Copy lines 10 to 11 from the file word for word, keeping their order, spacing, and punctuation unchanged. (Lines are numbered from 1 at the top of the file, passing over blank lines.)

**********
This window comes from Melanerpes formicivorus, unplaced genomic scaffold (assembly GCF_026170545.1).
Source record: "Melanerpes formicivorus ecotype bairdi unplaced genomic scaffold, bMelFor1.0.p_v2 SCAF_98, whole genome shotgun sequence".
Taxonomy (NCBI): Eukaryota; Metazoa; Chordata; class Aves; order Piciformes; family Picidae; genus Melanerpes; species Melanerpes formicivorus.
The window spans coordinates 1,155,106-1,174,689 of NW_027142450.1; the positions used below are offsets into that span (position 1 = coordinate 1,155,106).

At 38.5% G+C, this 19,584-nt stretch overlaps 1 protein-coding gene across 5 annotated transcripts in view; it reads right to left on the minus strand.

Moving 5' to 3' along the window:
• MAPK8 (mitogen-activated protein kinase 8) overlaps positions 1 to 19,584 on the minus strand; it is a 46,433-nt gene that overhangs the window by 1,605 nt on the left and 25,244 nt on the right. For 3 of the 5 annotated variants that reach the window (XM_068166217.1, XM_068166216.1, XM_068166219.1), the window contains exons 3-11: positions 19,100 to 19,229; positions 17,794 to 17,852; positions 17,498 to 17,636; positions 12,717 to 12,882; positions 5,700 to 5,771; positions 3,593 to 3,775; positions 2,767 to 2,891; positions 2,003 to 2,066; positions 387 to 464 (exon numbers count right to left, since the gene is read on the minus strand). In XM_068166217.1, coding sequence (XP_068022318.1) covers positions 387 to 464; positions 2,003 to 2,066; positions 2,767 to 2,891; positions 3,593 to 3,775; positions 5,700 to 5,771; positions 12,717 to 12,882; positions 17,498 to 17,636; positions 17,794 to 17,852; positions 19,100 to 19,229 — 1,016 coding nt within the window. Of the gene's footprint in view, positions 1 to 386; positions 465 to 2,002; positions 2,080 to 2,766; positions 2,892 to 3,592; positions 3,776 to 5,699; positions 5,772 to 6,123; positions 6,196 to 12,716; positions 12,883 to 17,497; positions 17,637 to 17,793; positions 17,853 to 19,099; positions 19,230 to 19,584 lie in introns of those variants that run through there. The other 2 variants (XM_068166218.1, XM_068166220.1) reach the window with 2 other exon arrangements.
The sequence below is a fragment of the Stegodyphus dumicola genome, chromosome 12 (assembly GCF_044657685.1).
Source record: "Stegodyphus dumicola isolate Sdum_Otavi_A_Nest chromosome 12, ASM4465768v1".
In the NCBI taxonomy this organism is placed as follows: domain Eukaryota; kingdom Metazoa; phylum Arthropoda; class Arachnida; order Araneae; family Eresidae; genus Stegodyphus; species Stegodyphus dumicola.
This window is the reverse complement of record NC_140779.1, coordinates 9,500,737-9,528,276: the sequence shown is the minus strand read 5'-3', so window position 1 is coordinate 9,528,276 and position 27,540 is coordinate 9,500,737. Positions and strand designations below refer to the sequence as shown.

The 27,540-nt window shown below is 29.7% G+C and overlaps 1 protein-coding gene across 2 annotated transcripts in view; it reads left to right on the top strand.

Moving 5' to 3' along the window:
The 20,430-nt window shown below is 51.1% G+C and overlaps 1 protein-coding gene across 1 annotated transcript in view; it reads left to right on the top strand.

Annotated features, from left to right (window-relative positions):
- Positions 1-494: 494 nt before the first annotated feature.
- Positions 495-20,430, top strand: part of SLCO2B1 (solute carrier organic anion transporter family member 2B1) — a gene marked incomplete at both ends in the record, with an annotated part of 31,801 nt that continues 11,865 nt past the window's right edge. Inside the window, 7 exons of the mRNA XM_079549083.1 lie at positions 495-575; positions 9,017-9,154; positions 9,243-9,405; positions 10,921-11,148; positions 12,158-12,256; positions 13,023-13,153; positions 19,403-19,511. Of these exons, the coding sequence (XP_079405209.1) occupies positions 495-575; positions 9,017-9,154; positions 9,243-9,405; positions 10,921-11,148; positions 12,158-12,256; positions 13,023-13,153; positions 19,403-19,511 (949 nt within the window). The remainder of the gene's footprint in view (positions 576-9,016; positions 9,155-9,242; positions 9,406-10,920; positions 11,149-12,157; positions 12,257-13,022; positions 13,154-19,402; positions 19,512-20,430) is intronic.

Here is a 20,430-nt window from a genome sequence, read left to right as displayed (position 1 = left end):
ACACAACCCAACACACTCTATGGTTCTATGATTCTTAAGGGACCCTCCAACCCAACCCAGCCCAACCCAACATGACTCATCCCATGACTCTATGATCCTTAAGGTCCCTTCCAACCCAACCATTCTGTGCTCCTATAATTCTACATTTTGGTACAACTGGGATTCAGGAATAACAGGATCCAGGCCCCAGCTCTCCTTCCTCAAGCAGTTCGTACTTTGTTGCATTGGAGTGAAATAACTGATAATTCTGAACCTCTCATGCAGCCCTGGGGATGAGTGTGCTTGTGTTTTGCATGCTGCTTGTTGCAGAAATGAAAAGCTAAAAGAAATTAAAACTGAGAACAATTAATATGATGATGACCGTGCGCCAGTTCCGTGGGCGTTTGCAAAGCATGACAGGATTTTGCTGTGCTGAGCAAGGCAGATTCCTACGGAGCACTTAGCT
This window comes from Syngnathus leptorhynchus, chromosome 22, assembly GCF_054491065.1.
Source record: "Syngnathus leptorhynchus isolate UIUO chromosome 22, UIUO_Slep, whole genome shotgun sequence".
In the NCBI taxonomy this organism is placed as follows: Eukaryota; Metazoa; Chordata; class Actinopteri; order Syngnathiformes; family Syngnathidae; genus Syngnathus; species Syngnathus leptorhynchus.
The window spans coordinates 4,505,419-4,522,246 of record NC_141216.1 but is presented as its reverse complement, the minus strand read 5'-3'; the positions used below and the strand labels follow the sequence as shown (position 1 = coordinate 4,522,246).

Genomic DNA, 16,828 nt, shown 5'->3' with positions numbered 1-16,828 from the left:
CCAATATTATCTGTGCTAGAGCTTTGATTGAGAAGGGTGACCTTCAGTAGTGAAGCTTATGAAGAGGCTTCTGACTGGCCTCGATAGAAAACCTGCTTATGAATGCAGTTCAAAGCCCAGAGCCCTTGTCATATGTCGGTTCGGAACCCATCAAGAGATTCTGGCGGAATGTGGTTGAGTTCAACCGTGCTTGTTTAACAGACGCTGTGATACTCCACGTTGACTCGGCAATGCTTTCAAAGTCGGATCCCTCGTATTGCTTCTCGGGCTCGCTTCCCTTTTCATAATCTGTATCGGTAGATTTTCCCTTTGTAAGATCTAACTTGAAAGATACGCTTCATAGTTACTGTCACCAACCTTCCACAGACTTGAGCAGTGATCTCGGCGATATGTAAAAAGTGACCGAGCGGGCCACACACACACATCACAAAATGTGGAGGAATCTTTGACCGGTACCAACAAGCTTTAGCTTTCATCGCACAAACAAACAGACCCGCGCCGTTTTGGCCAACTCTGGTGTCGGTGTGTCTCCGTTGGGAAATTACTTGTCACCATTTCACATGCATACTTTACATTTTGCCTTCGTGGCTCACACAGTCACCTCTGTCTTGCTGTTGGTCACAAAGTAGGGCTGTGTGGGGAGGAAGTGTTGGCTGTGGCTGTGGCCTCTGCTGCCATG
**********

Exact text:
In the NCBI taxonomy this organism is placed as follows: domain Eukaryota; kingdom Metazoa; phylum Arthropoda; class Arachnida; order Araneae; family Eresidae; genus Stegodyphus; species Stegodyphus dumicola.
This window is the reverse complement of record NC_140779.1, coordinates 9,500,737-9,528,276: the sequence shown is the minus strand read 5'-3', so window position 1 is coordinate 9,528,276 and position 27,540 is coordinate 9,500,737. Positions and strand designations below refer to the sequence as shown.